(Part 2 of 4 part series)
In the previous article I’ve mentioned Architecture is the foundation, the bedrock, for implementing Disaster Recovery (DR), and it must be part of the broader discussion on system resilience and availability otherwise funding will be hard to come by. You may ask what are the key design criteria for DR? I believe, first and foremost, the design must be ‘Fit for Purpose’. In other words you’d need to understand what the customer wants in terms of requirement, objective and expected outcome. The following technical jargons are commonly used to measure DR capability and I will provide a brief explanation for each metric.
Recovery Time Objective (RTO)
Recovery Point Objective (RPO)
Mean Time To Recovery (MTTR)
Let’s move over to the business side of the DR coin and see how these metrics are being applied. I think it is a safe bet to assume each business service would have already been assigned to the predetermined service criticality classification, and each classification must have included RTO and RPO requirement. For illustration purposes let say “Category A” service is a highly critical customer portal so it might have 2-hour RTO and Zero RPO requirement, and for “Category C” internal timesheet service it could have RTO set to 12-hour with 1-hour RPO.
In a real DR event (or DR exercise) the classification is used to determine the order in which a service is being restored. It is neither practical or sensible to have all services weighed equally, or have too many services that are rated critical given the limited resources and immense pressure being exerted during DR. The right balance must be sought and agreed upon by all business owners.
Now you have the basic understanding of the DR requirement and keen to get started. Hold off launching the Microsoft Visio app and start drawing those beautiful boxes just yet. I’d like to share with you the one simple resilience design principle which I have been using, and that is to eliminate “Single Point of Failure”. By the virtue of having 2 working and functionally identical components in the system you’d improve resilience by 100%! The 2x system is now capable of handling single component failure without loss of service. The “Single Point of Failure” principle does apply to physical data centre and therefore it is very much relevant to DR design.
As an IT architect you have a number of tried and proven solutions (aka architecture patterns) available in the toolkit at your disposal. The DR patterns described below are commonly found in most organisations.
The definition of Active-Active DR pattern is to provision two or more active working software components that spread across 2 data centres. E.g. A N-tier system architecture may consist of 2x Web servers, 2x Application servers and 2x Database servers. Client connection and application workload is distributed between 2 sites, either equally weighed or otherwise, via Global DNS Service or Global Traffic Manager (GTM). The primary objective of the Active-Active DR design is to eliminate data centre as single point of failure. Under this design there is no need to initiate failover during Disaster Recovery because an identical system is already running at the alternate site and sharing the application workload. (E.g. Zero RTO)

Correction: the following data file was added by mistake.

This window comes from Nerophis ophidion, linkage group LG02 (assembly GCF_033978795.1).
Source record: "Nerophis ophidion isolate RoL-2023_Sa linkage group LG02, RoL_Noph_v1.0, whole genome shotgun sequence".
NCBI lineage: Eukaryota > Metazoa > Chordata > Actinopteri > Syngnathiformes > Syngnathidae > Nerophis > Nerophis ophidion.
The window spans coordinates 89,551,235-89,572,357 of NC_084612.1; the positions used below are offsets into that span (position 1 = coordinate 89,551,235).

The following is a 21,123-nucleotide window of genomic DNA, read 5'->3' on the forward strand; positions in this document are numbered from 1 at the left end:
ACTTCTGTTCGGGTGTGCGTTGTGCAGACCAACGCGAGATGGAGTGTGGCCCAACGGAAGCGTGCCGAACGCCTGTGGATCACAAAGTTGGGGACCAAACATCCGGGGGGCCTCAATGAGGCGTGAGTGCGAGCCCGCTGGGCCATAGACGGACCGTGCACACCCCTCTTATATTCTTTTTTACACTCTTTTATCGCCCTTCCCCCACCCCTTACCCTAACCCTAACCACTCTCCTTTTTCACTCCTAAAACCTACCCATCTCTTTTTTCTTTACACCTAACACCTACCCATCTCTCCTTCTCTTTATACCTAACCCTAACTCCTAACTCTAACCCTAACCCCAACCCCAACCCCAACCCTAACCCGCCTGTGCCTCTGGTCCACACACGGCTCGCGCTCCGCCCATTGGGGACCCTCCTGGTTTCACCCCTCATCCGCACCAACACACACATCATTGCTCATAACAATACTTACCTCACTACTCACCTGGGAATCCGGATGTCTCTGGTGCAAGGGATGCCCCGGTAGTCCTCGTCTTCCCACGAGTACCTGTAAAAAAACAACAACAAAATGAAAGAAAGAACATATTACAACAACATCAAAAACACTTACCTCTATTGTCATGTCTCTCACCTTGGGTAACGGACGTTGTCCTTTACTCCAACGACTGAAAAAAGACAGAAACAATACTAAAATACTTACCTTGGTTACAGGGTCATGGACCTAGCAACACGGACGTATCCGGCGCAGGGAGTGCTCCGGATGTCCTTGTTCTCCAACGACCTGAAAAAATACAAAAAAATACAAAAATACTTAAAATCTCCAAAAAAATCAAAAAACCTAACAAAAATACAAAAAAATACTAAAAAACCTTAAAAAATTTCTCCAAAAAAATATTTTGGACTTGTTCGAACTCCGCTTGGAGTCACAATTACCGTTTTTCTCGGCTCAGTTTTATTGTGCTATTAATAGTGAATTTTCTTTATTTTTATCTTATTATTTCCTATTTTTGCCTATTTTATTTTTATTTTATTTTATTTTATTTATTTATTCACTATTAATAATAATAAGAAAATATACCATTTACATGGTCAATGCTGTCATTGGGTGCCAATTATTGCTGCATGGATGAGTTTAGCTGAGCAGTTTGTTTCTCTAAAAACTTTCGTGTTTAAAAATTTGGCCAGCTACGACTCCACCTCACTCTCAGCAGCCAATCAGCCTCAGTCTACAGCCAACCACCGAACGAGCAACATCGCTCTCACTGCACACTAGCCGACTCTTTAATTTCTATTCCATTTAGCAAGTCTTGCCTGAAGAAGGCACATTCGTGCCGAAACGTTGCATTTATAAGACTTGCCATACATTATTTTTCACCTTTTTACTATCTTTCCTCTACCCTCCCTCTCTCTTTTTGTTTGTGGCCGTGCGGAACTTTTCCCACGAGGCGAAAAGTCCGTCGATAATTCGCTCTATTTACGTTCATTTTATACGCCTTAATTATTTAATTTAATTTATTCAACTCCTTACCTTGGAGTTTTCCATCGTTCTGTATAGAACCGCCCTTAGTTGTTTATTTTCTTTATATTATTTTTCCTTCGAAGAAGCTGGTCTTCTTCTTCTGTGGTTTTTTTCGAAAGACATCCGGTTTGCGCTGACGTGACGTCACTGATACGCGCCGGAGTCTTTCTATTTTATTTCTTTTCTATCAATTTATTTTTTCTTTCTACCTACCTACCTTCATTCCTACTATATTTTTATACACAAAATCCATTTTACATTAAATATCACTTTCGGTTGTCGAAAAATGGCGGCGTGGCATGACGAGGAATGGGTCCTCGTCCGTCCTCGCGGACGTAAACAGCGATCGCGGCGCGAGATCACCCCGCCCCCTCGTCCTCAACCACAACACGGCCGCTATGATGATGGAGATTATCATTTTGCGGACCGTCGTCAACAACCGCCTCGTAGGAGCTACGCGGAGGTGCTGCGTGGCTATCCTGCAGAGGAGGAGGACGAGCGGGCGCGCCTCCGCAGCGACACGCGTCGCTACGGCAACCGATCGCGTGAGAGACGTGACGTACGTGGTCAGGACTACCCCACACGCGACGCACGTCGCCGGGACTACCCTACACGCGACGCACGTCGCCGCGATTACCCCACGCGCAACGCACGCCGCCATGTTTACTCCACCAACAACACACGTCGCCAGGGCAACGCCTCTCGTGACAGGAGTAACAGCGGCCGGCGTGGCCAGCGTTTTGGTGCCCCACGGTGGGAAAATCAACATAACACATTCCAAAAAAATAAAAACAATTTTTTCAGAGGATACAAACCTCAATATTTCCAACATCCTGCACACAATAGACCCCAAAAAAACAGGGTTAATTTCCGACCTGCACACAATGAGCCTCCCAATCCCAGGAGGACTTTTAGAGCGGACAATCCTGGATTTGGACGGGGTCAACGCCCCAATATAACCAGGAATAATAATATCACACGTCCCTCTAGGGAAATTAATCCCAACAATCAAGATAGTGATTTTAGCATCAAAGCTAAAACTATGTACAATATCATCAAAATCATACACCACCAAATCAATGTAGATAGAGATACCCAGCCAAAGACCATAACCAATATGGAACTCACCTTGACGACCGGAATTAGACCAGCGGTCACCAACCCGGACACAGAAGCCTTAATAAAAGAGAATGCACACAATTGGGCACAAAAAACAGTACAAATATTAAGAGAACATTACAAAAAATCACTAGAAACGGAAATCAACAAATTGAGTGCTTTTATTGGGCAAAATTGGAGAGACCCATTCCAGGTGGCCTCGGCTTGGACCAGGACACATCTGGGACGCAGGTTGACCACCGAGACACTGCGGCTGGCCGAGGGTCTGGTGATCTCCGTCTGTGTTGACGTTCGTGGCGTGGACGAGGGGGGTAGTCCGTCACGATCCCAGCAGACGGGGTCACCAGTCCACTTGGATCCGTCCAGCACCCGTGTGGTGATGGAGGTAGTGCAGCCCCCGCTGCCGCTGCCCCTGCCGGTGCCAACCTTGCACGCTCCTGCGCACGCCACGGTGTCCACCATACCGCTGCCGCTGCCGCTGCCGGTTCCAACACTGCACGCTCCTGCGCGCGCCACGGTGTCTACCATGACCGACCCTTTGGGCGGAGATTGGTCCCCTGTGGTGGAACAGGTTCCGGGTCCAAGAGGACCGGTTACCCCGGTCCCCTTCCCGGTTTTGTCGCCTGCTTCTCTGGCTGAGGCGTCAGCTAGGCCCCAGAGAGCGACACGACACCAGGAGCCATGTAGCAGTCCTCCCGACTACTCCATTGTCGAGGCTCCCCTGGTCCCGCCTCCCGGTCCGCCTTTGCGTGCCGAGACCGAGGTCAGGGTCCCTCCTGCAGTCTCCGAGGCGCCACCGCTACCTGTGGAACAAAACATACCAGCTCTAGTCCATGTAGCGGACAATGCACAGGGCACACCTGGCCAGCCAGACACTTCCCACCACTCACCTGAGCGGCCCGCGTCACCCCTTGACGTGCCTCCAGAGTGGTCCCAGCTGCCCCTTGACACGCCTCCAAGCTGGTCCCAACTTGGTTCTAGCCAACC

The Active-Active pattern is best suited for critical system or service (i.e. Category A) because of the high cost and complexity associated with implementing distributed system. Not every application is capable of running in a distributed environment across 2 sites. The reason could be attributed to software limitation like Global Sequencing or Two-Phase Commit. It’s highly desirable to have formulated a prescriptive Active-Active design pattern to help mitigate the inherited cost and risks, and to align with the existing technology investment and future roadmap.
The biggest challenge is often encountered at the database tier. Are you able to run the database simultaneously across 2 sites? If so, is the data being replicated synchronously or asynchronously? Designing a fully distributed database solution with zero data loss (i.e. Zero RPO) is not trivial. Obviously you can choose to implement a partial Active-Active solution where every component except the database is active across 2 sites. Alternatively, you may want to relax the RPO requirement to allow non-zero value so asynchronous data replication can be applied. (E.g. 5-minute RPO)
From general observation I’ve found critical system database is typically configured with a warm standby DB with Zero RPO, where failover operation can be manually initiated or automated. The warm standby DB configuration is also known as Active-Passive DR pattern of which is going to be explored further in the next section.